‘What else isn’t true?’, or, Dennis Kelly’s Expressionism

Mark Robson (Lead / Corresponding author)

Research output: Chapter in Book/Report/Conference proceedingChapter (peer-reviewed)peer-review

Abstract

This chapter reads two plays by Dennis Kelly which opened in London in 2013: The Ritual Slaughter of Gorge Mastromas (first performed in the UK at the Royal Court, 5 September 2013) and Kelly’s ‘version’ of Georg Kaiser’s 1912 Expressionist play From Morning to Midnight, (in a production at the National Theatre, first performed 19 November 2013). While not claiming that Kelly ‘is’ an Expressionist playwright, I read these plays and productions alongside and against each other, suggesting that together they offer a chance to examine the politics of Expressionism and its legacies in contemporary British theatre. In clarifying Kelly’s relation to Expressionist theatre, I focus on a Nietzschean questioning of what is called morality. Nietzsche can be seen as the linking intellectual shadow behind both Kaiser’s Expressionism and the moral universe of The Ritual Slaughter. Both plays invite audiences to think through the complex relations of morality, truth and dramatic form.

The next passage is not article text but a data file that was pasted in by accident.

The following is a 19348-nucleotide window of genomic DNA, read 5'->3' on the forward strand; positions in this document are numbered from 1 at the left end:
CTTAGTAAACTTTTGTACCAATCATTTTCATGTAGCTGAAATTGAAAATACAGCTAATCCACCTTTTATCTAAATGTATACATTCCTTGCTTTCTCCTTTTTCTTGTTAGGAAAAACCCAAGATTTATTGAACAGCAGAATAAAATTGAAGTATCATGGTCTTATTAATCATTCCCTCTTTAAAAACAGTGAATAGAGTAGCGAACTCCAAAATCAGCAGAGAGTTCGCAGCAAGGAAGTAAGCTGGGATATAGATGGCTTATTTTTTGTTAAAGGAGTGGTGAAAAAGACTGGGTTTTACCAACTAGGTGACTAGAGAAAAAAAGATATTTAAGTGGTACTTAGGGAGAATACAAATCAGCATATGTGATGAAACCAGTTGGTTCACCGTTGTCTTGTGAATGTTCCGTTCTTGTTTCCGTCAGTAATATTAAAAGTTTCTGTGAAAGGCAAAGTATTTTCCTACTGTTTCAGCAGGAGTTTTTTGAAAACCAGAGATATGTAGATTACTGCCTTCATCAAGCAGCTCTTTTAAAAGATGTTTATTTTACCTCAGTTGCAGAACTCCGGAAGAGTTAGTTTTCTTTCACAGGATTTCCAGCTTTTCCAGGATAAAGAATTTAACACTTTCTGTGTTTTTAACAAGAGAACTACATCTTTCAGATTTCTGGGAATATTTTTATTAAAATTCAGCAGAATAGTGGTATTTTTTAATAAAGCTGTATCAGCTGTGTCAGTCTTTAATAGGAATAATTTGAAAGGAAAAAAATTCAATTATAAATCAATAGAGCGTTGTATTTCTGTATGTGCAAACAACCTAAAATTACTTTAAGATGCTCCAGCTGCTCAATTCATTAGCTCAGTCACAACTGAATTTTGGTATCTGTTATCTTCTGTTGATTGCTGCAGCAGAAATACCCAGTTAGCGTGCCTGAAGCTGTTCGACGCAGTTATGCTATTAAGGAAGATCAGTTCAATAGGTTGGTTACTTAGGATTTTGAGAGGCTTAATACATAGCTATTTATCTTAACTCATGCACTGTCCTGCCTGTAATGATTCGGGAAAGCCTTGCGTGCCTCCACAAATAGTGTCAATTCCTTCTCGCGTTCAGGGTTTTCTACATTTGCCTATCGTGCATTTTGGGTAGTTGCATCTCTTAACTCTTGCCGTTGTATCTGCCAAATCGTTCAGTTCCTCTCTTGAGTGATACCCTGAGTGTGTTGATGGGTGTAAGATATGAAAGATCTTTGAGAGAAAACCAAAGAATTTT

Original languageEnglish
Title of host publicationBeautiful Doom
Subtitle of host publicationThe Work of Dennis Kelly on Stage and Screen
EditorsJacqueline Bolton, Nicholas Holden
PublisherManchester University Press
Publication statusPublished - 2023

Keywords

  • Dennis Kelly
  • expressionism
  • Friedrich Nietzsche
  • morality

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